Where tenants are protected from eviction during the coronavirus pandemic

0
15


For millions of renters who have lost their income, May 1 rent day is an impending doom.

The majority of the 43.8 million tenant households in the country have lost at least part of their income in closing the coronavirus, a much higher proportion than owners, according to a survey by the Washington Post-University of Maryland at the half April.

This means that an increasing number of households are at risk of not paying their rents, which could turn into a national deluge of evictions and forced homelessness.

In response to the coronavirus pandemic, state governments have adopted special rules to protect tenants. Landlords, lawyers, judges, sheriffs and tenants are all trying to keep up with the daily changes in the system.

“It is a lot of information and it is not easy to read everything,” said Hannah Adams, of Southeast Louisiana’s legal department. “This does not mean that tenants do not have to pay rent. The rent has not been suspended, canceled or pardoned by law. It’s just that the homeowner’s remedy against eviction is pending. ”

Princeton University’s Eviction Lab has created a dashboard to measure tenant protections. Each state gets a score of zero to five stars depending on the number of tenant protections and supports it has in place.

Many scores are not encouraging for tenants. Twenty-three states, with a total of 12.8 million tenant households, get less than one star. Six states score zero.

Tenant protections are generally stronger in the Northeast, Northwest and Midwest, and weaker in the more rural areas of the Southern States, Northern Plains and mountains.

The Eviction Lab discovered that Kentucky and South Carolina have significantly better protections than the rest of the South. The governor of Kentucky has told law enforcement officials not to deport during the state of emergency. The South Carolina Supreme Court has suspended the evictions until at least next month, according to laboratory research.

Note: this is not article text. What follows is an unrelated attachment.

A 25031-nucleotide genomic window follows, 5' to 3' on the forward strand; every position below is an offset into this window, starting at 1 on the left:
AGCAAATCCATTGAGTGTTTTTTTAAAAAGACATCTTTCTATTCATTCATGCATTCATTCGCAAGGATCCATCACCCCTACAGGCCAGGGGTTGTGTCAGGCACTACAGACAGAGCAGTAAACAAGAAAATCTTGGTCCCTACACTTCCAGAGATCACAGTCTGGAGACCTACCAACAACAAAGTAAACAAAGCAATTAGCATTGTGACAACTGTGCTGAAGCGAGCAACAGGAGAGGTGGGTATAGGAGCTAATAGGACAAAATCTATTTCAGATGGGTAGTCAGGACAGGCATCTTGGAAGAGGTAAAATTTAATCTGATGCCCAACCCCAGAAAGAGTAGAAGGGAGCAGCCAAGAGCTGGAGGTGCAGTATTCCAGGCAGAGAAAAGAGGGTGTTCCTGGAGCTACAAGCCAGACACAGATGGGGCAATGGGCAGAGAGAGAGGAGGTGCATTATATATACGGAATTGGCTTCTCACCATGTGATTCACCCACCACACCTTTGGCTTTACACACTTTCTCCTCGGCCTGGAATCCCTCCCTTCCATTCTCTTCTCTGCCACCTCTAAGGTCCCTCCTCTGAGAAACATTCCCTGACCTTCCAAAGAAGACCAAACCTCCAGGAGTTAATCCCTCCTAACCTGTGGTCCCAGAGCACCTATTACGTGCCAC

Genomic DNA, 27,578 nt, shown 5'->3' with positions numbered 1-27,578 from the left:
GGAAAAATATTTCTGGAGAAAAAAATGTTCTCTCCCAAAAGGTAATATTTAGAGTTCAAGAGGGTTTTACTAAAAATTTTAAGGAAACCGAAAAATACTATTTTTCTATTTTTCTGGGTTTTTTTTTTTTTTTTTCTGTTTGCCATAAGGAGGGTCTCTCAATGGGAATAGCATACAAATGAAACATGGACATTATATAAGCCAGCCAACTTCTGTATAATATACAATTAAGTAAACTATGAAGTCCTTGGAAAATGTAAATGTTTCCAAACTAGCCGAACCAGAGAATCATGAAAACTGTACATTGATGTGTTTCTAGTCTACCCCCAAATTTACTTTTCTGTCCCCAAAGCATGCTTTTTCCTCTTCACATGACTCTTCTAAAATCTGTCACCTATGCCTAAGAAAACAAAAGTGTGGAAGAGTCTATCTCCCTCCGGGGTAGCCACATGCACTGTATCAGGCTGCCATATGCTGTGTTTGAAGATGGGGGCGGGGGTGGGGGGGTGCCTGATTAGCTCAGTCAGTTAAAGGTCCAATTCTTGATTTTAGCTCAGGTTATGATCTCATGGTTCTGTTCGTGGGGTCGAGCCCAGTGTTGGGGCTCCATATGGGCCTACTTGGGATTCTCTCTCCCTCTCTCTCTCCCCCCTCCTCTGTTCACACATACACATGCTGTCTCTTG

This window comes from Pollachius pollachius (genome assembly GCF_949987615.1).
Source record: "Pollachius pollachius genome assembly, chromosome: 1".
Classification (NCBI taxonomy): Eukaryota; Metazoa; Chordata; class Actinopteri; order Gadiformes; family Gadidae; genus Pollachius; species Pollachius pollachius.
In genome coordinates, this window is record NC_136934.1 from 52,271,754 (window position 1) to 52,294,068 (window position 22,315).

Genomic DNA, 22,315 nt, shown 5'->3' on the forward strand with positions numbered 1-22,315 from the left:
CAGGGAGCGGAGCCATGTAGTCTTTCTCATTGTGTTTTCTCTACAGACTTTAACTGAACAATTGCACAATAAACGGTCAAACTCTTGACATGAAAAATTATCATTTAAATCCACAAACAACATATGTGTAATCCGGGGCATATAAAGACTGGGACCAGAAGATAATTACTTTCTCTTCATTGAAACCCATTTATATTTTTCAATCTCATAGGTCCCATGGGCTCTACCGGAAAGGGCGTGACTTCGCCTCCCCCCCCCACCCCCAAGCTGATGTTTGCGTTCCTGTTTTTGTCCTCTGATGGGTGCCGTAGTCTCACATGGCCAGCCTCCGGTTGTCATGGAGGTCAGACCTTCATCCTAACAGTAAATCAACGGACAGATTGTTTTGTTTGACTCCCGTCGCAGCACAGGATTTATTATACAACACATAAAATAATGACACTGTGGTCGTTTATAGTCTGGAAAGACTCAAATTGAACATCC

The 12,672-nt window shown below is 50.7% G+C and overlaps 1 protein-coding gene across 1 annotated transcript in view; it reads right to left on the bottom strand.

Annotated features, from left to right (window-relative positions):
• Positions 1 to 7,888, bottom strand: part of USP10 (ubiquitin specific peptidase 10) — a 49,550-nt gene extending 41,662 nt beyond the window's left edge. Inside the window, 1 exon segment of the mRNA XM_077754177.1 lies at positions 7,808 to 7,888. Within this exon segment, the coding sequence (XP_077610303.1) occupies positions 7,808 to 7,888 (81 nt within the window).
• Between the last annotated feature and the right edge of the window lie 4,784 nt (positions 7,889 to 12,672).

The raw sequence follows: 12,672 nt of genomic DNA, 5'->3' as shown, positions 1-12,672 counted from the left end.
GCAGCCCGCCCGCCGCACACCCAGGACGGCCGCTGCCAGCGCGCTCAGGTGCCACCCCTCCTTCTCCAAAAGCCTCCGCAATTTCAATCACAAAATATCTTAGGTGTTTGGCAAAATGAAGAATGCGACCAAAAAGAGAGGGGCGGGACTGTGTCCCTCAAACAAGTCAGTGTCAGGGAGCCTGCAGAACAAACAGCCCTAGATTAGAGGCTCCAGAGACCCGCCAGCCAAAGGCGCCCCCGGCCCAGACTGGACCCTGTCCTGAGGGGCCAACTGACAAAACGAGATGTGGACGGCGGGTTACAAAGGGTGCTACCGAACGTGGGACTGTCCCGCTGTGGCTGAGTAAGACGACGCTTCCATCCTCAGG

The deportation laboratory dashboard includes 16 measures grouped into five categories. The first three categories cover the measures that influence the process: initiation of eviction, litigation in court and execution of an eviction order. The other two categories are broader: short-term support for tenants and longer term assistance. (You can see the full methodology here.)

This graph shows how each state ranks in each of the five categories, sorted by its overall star score.

Even if these new rules are put in place, it is not clear how much protection they will provide to tenants or whether they will be applied consistently.

Federal care law passed at the end of March provided for a suspension of evictions until the end of July, without anyone being evicted from the house before the end of August – but federal rules only apply properties with government guaranteed loans. The Urban Institute estimates that the rule covers almost half of larger buildings with at least five apartments, and a much smaller share of rentals of single-family homes and small apartments. In total, Urban claims that the law protects 12.3 million households, or 28% of tenants.

But local housing courts are not used to enforcing federal law, except on issues of discrimination under the Fair Housing Act. Tenants who very rarely have a lawyer can bear the burden of proving that the property has government-supported funding or is under state-mandated protections. Or judges could impose on owners the burden of proving that they are complying with the new rules.

Even when tenants are protected by federal law, landlords still issue eviction notices. For about a month, Adams said his agency in southeast Louisiana had dealt with 23 threats of illegal eviction – meaning an owner changes locks, puts property on the street, or takes other action without judicial expulsion procedure. Eight of them have gone from threats to action. Three of them were stranded in court, she said, and the other five were treated amicably.